For what it is - a cop buddy movie - FREEBIE AND THE BEAN is the paragon. Violent action, high comedy, low humor, more car wrecks than a weekend with the Lohans, and something rare in any genre: two hours of genuine sympathy between grown men. Plus Alex Rocco.
Alan Arkin and James Caan play cops in love, an un-ironic friendship displayed with banter and charisma. Mutual appreciation and respect is palpable in every scene. (This is even more impressive in light of Alan Arkin's public denigration of working with Richard Rush and this particular film-making experience generally.) They are aided by a Laurel & Hardy-meet-Lenny Bruce sensibility in the script and direction, which demands the extent of their abilities at the height of their powers. Gifted comedians both, Arkin and Caan invest the technical stuff - timing, delivery, physicality - with real emotion. It doesn't hurt that Robert Kaufman and Floyd Mutrux have given them wonderful things to say, and wonderful situations in which to say them.
Richard Rush uses a lot of carnival music, and this is not his only evidence of carny taste. He likes to titillate, shock and amaze. That's all fine, as far as entertainment goes, but Rush has aspirations. Throughout his career he's made gestures to the absurd and surreal, with mixed results. His movies often seem giddy, his hand showing on purpose, pawing in self-reflexive gesture. This kind of trapeze act doesn't always work. THE STUNTMAN, for all its many virtues, does not pull off 100% of the tricks up its sleeve. Fellini and Fosse had a surer hand for that sort of detail.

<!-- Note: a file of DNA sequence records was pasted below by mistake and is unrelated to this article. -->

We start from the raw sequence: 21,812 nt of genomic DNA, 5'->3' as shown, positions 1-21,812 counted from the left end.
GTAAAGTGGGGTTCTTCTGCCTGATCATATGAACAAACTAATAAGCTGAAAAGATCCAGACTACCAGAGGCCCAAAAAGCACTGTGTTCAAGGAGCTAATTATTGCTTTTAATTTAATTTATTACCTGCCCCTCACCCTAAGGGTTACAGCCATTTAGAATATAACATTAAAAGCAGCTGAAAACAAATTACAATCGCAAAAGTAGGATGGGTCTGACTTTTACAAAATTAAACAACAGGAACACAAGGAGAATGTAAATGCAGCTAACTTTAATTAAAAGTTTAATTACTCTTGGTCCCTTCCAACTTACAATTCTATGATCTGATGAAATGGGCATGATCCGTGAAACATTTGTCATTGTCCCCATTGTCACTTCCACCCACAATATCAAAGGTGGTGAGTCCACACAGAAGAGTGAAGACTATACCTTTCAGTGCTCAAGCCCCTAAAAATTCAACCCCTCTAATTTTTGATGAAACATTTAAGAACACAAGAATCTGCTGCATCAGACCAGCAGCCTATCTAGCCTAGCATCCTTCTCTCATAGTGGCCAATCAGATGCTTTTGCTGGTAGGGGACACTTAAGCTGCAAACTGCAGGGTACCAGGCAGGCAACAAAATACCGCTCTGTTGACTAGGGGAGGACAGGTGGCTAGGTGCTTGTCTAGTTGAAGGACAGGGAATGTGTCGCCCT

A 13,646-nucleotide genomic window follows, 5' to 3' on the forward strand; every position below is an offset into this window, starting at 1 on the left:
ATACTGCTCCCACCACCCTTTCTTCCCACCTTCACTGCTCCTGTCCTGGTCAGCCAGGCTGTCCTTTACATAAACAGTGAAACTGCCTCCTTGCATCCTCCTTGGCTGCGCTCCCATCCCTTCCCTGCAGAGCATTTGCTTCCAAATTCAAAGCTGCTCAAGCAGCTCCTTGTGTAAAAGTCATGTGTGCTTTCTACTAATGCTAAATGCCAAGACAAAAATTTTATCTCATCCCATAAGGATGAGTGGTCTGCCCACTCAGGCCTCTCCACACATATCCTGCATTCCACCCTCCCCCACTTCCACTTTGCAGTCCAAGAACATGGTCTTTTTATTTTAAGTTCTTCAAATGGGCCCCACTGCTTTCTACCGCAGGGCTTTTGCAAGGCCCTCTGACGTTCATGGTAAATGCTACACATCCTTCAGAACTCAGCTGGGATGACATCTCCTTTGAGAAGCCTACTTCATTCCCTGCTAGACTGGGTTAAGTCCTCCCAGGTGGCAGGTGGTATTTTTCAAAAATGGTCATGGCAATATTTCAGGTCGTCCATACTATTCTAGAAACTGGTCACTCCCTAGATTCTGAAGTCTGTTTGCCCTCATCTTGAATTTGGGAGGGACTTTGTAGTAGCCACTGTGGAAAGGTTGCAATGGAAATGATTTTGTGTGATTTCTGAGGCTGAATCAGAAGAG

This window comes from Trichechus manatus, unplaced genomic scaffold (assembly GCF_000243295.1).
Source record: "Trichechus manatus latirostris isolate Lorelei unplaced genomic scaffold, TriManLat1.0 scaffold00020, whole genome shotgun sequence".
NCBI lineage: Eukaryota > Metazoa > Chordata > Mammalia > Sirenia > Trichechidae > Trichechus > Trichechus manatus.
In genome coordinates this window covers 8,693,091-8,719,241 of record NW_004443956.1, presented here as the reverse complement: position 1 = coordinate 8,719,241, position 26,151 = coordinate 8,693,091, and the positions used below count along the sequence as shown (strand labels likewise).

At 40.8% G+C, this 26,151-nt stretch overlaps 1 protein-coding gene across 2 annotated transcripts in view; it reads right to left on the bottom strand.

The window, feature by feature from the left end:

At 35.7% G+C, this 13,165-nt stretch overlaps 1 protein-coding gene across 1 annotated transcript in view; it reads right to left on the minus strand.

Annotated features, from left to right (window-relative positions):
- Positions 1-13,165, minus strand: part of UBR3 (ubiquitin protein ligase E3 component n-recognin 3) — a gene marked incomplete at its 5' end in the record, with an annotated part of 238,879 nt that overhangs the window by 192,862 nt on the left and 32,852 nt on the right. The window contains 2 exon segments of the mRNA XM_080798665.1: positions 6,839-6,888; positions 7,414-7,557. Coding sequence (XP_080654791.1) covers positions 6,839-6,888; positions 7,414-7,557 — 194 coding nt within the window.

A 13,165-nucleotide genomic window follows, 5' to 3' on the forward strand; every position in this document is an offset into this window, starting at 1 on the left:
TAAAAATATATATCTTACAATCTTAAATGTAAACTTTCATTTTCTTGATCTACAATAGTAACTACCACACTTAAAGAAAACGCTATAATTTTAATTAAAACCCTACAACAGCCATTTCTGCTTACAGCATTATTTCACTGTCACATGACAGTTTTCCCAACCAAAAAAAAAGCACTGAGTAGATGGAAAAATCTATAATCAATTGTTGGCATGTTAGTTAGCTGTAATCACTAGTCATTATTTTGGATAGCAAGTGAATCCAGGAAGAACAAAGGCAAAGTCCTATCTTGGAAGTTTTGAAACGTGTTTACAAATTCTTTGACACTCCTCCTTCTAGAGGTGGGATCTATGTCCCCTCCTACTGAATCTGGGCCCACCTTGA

This movie aims lower and succeeds at just about every level, though careening on two wheels. The whole film feels just on the edge of out-of-control: the plot, the story, the action, all strain credibility. The cops kill people, destroy public and private property, bicker, donnybrook; the robbers preen, prance and pratfall. The jokes and the violence push the limits of good taste. And the guy on that trials bike isn't even trying to look like James Caan. But it's all part of the cuckoo world of Me Generation Hollywood, show biz kids drunk with power and roaring for approval. You can almost catch a buzz off all the cocaine blowing around the post-hippie pre-yuppie San Francisco set.